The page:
Chick-fil-A is opening its first full-service restaurant in Manhattan tomorrow, and as part of the grand opening they're offering the first 100 customers free weekly meals for a year. That promotion comes with a number of stipulations, including proof that you reside "within a 30-mile radius" of the restaurant. Ostensibly this is so "local" customers score the deal, but it also ensures that homeless New Yorkers, many of whom could really use a weekly hot meal, can't qualify. And so, one activist is taking action—she's urging people to help get homeless individuals a spot on the line tonight, in hopes that the corporation will let them enter the meal lottery.
Artist/activist Jaime Sunwoo has launched a Facebook event rallying people to help the homeless enter to win the promotion. Chick-fil-A's rules require a U.S. government-issued ID, a recent bill, or a bank statement to enter the lottery for the free meals, which is open to the first 300 customers who stand on line starting at 6 p.m. tonight (Friday) until the restaurant opens at 6 a.m. tomorrow. Sunwoo is calling on protestors to help inform homeless New Yorkers about the promotion, help them stand on line, convince other line-waiters to donate their spots to a homeless person, and use signs and other "positive" protest methods in hopes of convincing Chick-fil-A workers to let line-waiters enter even without the required proof of residency.
Sunwoo told us she decided to launch the protest after seeing comments online about Chick-fil-A's apparent tone-deafness in holding such a promotion, considering the rampant homelessness in the city. "They're kicked out of establishments left and right," Sunwoo said. "Today it's raining, yesterday it was raining, they have nowhere to go. To see a bunch of people who are waiting in line in the rain for food for 12 hours, I thought it might be insensitive since there are homeless people probably on that block."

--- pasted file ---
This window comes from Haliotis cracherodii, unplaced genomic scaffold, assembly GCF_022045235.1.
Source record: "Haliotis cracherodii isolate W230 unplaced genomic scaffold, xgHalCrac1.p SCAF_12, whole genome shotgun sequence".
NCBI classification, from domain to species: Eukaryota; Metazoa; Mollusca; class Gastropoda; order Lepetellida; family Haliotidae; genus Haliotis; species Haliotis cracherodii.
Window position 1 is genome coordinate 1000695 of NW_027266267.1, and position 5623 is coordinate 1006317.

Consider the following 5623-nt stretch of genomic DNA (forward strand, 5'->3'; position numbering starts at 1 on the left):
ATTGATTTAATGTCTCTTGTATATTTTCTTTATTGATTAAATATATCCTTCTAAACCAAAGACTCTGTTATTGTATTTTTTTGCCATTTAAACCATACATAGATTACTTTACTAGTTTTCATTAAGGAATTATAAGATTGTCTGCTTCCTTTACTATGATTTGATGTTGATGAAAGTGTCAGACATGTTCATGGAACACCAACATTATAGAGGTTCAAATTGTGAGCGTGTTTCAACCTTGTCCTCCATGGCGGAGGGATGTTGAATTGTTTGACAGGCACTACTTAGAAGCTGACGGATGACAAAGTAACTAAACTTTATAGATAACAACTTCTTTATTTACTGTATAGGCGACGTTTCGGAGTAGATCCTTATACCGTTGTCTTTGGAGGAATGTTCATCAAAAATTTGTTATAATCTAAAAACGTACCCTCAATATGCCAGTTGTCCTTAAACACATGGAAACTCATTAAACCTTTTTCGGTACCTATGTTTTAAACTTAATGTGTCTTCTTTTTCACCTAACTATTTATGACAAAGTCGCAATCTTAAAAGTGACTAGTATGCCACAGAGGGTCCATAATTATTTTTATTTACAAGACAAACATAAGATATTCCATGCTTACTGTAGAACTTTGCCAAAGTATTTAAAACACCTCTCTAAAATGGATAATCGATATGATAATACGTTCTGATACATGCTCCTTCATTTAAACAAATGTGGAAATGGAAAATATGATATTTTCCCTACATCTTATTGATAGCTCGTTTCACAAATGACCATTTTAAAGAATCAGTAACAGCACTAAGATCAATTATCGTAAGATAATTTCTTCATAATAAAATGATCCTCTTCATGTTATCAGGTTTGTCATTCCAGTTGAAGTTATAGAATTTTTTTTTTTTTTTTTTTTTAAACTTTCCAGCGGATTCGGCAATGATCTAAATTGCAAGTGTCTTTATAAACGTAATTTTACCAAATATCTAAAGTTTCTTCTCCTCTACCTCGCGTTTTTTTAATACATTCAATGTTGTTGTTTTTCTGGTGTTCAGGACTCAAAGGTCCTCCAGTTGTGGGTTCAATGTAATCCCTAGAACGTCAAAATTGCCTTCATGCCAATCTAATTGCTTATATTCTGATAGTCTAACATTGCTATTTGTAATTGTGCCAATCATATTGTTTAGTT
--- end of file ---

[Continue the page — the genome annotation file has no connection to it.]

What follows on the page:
Though she's aware it might be difficult to convince Chick-fil-A's management to let the homeless enter despite their ineligibility, she hopes the owner's Christian background might have some sway. "If [CEO Dan Cathy] is going to uphold those Christian beliefs, he won't be able to refuse these homeless people," she said.
She pointed out that the homeless aren't the only ones who'll be unable to take advantage of the deal. "There are people who can't afford to stand in line or wait for 12 hours inside the restaurant," she said. "It's really a luxury to be able to do that, and it's psychologically damaging for the people who can't." Earlier this week, Sunwoo spoke with a woman who lives in a shelter in Harlem and has identification from the city of New York—because her shelter has a 10 p.m. curfew, she's unable to stand in line for the promotion. "She said, 'I have a valid I.D. and I still can't do it," Sunwoo told us.
Even if the company refuses to let the homeless enter, Sunwoo hopes they'll get some temporary relief. "[I]t's going to hurricane on Friday night so it's a great way for homeless people to have shelter and food for the night (100 out of the 300 people waiting on line before 6pm are going to be housed and fed inside the restaurant)," she posted on Facebook. She also told us that she hopes the event calls attention to some of the problems homeless individuals face in the city. "One man...said he's always felt voiceless and he thought this was a great opportunity to maybe voice these concerns beyond Chick-fil-A," she said.
The line closes at 6 p.m. tonight—Sunwoo, who says she's spoken to at least 20 homeless individuals who plan to stand in line, will be outside the store's location at 37th Street and 6th Avenue at 5 p.m. to help rally "positive" protestors.